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Does Wabash National Corporation's (NYSE:WNC) P/E Ratio Signal A Buying Opportunity?

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This article is written for those who want to get better at using price to earnings ratios (P/E ratios). We'll look at Wabash National Corporation's (NYSE:WNC) P/E ratio and reflect on what it tells us about the company's share price. Wabash National has a P/E ratio of 14.03, based on the last twelve months. That means that at current prices, buyers pay $14.03 for every $1 in trailing yearly profits.

View our latest analysis for Wabash National

How Do I Calculate A Price To Earnings Ratio?

The formula for P/E is:

Price to Earnings Ratio = Share Price ÷ Earnings per Share (EPS)

Or for Wabash National:

P/E of 14.03 = $15.66 ÷ $1.12 (Based on the year to March 2019.)

Is A High Price-to-Earnings Ratio Good?

The higher the P/E ratio, the higher the price tag of a business, relative to its trailing earnings. That isn't necessarily good or bad, but a high P/E implies relatively high expectations of what a company can achieve in the future.

How Growth Rates Impact P/E Ratios

When earnings fall, the 'E' decreases, over time. That means unless the share price falls, the P/E will increase in a few years. So while a stock may look cheap based on past earnings, it could be expensive based on future earnings.

Wabash National saw earnings per share decrease by 42% last year. But over the longer term (5 years) earnings per share have increased by 9.9%. And it has shrunk its earnings per share by 15% per year over the last three years. This might lead to low expectations.

Does Wabash National Have A Relatively High Or Low P/E For Its Industry?

The P/E ratio indicates whether the market has higher or lower expectations of a company. If you look at the image below, you can see Wabash National has a lower P/E than the average (22.6) in the machinery industry classification.

NYSE:WNC Price Estimation Relative to Market, May 6th 2019

This suggests that market participants think Wabash National will underperform other companies in its industry. Many investors like to buy stocks when the market is pessimistic about their prospects. If you consider the stock interesting, further research is recommended. For example, I often monitor director buying and selling.

Remember: P/E Ratios Don't Consider The Balance Sheet

It's important to note that the P/E ratio considers the market capitalization, not the enterprise value. So it won't reflect the advantage of cash, or disadvantage of debt. In theory, a company can lower its future P/E ratio by using cash or debt to invest in growth.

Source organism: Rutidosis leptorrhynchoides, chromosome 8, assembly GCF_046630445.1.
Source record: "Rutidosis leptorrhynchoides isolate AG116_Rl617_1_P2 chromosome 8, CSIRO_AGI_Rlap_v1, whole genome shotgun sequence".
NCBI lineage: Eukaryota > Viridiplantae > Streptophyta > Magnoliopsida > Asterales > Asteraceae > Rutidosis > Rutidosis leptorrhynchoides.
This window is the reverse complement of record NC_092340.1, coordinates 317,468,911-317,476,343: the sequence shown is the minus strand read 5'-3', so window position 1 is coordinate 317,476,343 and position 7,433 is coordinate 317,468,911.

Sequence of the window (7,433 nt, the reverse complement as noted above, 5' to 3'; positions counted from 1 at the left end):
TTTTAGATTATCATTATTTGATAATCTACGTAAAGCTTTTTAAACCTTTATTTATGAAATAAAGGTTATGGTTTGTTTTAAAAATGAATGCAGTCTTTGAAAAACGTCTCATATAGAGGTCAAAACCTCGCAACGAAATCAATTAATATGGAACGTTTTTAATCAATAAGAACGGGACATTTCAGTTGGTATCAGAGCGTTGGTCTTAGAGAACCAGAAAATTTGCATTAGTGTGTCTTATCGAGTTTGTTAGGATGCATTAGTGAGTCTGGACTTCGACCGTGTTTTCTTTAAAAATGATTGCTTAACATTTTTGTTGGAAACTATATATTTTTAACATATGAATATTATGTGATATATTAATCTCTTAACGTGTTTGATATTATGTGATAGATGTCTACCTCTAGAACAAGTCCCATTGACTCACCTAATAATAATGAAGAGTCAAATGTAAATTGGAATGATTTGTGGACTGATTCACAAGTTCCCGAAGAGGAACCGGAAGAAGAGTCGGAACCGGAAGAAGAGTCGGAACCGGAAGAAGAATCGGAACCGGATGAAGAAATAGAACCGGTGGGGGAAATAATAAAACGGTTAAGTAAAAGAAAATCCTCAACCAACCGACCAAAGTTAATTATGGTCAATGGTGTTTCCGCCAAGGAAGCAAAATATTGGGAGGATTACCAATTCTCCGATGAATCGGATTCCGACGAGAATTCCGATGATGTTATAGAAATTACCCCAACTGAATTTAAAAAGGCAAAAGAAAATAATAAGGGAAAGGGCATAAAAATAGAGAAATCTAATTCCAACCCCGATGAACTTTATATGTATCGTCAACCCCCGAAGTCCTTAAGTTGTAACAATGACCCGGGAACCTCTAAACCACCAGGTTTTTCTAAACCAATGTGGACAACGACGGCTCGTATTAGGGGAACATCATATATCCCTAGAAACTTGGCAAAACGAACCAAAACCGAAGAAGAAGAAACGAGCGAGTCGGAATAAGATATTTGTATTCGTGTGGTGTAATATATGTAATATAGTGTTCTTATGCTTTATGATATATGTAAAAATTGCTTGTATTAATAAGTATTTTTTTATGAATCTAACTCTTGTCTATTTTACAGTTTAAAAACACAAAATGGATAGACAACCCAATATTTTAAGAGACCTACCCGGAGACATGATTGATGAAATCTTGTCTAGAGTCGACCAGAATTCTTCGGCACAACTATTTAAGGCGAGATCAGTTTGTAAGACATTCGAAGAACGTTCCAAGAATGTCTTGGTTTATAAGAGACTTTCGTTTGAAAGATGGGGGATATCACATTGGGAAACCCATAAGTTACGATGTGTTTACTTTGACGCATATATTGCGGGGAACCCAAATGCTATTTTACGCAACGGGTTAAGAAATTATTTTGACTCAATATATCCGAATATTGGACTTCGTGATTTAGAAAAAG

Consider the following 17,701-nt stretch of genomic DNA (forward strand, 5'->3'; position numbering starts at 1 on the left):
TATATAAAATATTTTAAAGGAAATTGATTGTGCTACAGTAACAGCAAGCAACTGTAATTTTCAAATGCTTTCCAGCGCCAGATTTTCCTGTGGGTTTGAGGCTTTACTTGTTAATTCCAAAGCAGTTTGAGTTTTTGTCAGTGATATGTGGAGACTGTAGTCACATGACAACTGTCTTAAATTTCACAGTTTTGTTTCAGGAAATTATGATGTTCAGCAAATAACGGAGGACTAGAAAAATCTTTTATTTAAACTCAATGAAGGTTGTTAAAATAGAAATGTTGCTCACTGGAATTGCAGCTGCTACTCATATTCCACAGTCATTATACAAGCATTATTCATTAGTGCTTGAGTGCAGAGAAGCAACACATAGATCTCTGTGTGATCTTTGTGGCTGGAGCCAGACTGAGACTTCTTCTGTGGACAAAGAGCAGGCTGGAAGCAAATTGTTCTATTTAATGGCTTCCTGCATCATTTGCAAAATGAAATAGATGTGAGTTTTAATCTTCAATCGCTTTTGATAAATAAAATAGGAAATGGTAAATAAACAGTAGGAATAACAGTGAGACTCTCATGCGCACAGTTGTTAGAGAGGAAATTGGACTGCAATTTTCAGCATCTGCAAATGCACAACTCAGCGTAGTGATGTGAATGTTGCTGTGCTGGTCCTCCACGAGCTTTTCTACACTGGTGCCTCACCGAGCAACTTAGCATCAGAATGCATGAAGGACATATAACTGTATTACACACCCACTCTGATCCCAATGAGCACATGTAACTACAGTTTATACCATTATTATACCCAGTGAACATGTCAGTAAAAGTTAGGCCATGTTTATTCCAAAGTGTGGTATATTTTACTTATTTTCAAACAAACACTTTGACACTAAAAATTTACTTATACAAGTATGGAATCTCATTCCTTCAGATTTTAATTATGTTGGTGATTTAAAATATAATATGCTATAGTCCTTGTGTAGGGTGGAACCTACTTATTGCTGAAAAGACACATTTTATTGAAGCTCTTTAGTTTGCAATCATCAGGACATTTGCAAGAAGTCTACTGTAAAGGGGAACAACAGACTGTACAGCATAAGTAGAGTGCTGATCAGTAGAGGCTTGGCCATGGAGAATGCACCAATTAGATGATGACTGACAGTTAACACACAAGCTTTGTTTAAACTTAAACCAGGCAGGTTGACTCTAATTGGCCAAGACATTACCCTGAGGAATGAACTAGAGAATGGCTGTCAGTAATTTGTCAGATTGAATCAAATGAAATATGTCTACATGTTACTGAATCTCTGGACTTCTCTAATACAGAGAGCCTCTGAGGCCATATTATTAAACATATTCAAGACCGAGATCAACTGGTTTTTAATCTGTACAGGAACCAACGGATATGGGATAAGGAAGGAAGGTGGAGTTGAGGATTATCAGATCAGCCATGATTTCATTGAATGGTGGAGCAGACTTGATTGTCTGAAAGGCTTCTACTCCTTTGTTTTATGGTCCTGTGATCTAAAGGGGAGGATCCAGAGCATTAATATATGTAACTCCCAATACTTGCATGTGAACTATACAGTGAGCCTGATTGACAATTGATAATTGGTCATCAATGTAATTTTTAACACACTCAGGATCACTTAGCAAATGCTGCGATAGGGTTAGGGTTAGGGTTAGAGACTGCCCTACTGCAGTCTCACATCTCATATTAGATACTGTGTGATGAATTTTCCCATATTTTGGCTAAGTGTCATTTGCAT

While growth expenditure doesn't always pay off, the point is that it is a good option to have; but one that the P/E ratio ignores.

How Does Wabash National's Debt Impact Its P/E Ratio?

Wabash National's net debt equates to 41% of its market capitalization. While that's enough to warrant consideration, it doesn't really concern us.

The Verdict On Wabash National's P/E Ratio

Wabash National has a P/E of 14. That's below the average in the US market, which is 18.4. The debt levels are not a major concern, but the lack of EPS growth is likely weighing on sentiment.

When the market is wrong about a stock, it gives savvy investors an opportunity. If it is underestimating a company, investors can make money by buying and holding the shares until the market corrects itself. So this free visual report on analyst forecasts could hold the key to an excellent investment decision.

But note: Wabash National may not be the best stock to buy. So take a peek at this free list of interesting companies with strong recent earnings growth (and a P/E ratio below 20).

We aim to bring you long-term focused research analysis driven by fundamental data. Note that our analysis may not factor in the latest price-sensitive company announcements or qualitative material.

If you spot an error that warrants correction, please contact the editor at editorial-team@simplywallst.com. This article by Simply Wall St is general in nature. It does not constitute a recommendation to buy or sell any stock, and does not take account of your objectives, or your financial situation. Simply Wall St has no position in the stocks mentioned. Thank you for reading.